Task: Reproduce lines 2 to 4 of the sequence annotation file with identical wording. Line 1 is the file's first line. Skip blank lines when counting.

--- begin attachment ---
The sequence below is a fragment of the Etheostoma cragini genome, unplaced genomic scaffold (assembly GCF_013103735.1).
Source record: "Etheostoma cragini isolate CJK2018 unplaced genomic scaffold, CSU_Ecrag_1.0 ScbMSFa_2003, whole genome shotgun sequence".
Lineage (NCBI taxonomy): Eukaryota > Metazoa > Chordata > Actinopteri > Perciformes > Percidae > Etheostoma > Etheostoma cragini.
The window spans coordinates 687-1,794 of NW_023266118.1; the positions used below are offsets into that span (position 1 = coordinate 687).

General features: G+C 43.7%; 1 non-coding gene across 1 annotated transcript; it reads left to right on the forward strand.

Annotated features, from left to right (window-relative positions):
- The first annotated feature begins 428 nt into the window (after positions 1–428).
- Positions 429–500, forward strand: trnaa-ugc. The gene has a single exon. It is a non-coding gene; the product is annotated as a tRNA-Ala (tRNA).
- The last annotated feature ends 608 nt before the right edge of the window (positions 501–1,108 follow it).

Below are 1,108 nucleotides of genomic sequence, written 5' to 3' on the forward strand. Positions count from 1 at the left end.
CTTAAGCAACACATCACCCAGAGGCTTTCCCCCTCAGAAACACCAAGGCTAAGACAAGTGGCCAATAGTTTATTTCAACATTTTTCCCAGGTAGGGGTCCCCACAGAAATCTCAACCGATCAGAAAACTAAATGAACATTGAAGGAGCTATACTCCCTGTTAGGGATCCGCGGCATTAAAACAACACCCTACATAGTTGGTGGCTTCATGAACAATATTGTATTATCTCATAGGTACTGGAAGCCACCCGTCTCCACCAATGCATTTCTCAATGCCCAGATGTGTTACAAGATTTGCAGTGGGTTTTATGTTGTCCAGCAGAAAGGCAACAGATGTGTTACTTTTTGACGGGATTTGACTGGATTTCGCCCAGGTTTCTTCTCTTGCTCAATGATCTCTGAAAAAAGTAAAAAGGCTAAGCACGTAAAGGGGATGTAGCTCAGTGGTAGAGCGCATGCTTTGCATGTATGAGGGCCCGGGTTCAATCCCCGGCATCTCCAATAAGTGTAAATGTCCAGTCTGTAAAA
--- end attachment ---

Source record: "Etheostoma cragini isolate CJK2018 unplaced genomic scaffold, CSU_Ecrag_1.0 ScbMSFa_2003, whole genome shotgun sequence".
Lineage (NCBI taxonomy): Eukaryota > Metazoa > Chordata > Actinopteri > Perciformes > Percidae > Etheostoma > Etheostoma cragini.
The window spans coordinates 687-1,794 of NW_023266118.1; the positions used below are offsets into that span (position 1 = coordinate 687).